DNA Constructed Nanotechnology
Nanotechnology is an exciting developing field with plenty of potential applications (nevermind the grey goo scenario). Scientists have been attempting to use DNA as a programmable medium for constructing nanodevices, without much success. Now, researchers at the Technische Universitaet Muenchen (TUM) claim to have made two key breakthroughs that might make DNA constructed nanotech a reality.
The first breakthrough is a proof that the theory of programming DNA to react in specific patterns to produce a design was actually achievable. The team at TUM was able to build a nanostructure with DNA assistance and, more importantly, confirm the results with testing.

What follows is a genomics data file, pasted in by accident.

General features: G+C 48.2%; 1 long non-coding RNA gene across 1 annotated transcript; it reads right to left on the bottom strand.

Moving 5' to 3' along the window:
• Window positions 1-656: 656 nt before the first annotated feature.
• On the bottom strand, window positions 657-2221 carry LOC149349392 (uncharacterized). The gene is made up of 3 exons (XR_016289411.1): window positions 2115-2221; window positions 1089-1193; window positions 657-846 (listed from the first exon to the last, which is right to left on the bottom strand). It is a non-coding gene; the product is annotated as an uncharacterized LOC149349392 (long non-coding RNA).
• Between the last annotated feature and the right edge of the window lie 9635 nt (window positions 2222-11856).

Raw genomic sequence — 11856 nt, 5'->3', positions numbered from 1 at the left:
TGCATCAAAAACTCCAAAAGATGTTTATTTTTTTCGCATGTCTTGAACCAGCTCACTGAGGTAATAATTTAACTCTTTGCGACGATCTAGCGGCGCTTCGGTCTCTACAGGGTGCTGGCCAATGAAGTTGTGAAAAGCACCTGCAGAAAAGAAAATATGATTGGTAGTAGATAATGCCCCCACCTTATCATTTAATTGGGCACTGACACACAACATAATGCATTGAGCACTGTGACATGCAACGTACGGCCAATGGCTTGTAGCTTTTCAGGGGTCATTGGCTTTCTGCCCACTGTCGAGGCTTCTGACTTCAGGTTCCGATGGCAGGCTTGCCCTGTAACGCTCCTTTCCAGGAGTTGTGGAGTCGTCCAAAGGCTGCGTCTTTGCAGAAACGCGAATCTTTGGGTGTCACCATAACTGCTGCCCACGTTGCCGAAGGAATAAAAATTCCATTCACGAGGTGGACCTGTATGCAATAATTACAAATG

The other breakthrough directly impacts the length of time required to build nanostructures with DNA. What had taken a week to create was instead produced in a matter of minutes, thanks to providing a constant temperature for the procedure. Along with faster production, the stabilized temperature improved yield to nearly 100%.
“Seeing this combination of rapid folding and high yield, we have a stronger sense than ever that DNA nanotechnology could lead to a new kind of manufacturing, with a commercial, even industrial future,” said Prof. Hendrik Dietz, of TUM. “Now we don’t have to wait a week for feedback on an experimental design, and multi-step assembly processes have suddenly become so much more practical.”
Below you’ll find a video discussing the research conducted at TUM.